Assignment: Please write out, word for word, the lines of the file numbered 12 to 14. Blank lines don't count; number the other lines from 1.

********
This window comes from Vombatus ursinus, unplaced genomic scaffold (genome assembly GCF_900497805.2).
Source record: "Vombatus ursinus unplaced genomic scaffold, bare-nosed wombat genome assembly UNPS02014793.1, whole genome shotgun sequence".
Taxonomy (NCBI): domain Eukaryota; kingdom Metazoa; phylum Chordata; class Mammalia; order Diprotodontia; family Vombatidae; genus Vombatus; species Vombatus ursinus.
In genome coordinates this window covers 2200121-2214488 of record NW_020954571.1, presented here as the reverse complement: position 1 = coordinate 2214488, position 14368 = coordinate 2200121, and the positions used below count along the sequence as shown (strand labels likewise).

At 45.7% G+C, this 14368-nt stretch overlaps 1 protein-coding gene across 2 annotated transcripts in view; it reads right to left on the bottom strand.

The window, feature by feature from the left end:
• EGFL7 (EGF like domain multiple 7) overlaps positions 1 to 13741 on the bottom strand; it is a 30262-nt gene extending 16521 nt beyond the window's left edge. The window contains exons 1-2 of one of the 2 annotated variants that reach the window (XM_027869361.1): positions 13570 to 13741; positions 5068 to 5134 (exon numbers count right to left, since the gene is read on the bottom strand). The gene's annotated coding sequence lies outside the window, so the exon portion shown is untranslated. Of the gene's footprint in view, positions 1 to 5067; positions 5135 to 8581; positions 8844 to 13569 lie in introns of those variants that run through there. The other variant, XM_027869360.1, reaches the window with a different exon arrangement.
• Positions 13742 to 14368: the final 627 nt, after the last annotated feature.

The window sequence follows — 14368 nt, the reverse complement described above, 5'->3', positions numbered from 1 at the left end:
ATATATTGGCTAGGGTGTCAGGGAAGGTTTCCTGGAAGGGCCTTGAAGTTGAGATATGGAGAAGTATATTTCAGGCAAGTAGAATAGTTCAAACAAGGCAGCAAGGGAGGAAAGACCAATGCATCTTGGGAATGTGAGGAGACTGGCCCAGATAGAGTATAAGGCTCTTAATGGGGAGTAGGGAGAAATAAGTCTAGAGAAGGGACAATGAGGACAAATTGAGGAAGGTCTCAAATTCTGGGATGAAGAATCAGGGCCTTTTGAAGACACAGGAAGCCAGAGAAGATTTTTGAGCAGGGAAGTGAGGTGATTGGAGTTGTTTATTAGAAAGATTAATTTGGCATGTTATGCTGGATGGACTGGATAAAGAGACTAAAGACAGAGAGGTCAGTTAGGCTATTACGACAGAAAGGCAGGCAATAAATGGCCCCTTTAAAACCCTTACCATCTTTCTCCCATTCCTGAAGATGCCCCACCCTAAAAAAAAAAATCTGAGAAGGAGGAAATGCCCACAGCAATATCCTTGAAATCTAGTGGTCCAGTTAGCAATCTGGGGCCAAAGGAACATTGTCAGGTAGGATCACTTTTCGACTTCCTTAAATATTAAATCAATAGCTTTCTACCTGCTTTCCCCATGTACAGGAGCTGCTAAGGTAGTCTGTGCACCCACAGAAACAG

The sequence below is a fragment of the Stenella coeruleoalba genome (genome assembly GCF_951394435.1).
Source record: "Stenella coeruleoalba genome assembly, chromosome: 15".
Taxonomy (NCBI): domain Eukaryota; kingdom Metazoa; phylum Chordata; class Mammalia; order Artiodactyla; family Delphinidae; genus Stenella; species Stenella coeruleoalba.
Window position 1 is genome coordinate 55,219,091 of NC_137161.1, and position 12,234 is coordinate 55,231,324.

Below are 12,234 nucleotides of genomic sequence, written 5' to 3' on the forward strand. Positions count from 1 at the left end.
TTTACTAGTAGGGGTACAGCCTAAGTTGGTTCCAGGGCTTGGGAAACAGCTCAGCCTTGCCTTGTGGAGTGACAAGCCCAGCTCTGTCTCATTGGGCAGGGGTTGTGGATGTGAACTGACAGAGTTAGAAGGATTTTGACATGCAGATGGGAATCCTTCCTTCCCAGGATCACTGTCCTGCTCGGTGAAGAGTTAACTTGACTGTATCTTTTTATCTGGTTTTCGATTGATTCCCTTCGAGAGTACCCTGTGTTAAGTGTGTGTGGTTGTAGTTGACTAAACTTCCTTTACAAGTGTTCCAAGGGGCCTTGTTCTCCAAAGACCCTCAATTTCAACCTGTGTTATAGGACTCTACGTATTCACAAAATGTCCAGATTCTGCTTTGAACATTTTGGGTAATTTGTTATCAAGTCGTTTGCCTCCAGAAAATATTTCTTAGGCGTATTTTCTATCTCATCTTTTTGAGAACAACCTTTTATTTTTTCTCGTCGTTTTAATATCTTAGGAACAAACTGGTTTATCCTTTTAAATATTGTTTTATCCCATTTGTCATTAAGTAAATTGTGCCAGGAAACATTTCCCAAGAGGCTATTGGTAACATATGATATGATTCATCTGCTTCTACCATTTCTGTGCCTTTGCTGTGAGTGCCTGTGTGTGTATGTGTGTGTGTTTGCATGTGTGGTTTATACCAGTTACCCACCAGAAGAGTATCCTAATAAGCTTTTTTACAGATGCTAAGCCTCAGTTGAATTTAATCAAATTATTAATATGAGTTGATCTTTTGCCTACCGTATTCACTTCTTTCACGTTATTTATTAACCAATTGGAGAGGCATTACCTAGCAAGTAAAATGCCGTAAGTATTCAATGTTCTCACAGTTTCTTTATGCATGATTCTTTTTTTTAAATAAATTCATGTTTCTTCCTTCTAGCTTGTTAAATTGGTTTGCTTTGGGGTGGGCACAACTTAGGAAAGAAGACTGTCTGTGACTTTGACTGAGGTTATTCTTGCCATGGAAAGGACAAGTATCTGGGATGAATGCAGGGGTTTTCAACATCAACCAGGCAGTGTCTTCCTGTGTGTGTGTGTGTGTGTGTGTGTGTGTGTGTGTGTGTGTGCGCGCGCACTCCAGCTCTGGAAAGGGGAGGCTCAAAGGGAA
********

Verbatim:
Source record: "Stenella coeruleoalba genome assembly, chromosome: 15".
Taxonomy (NCBI): domain Eukaryota; kingdom Metazoa; phylum Chordata; class Mammalia; order Artiodactyla; family Delphinidae; genus Stenella; species Stenella coeruleoalba.
Window position 1 is genome coordinate 55,219,091 of NC_137161.1, and position 12,234 is coordinate 55,231,324.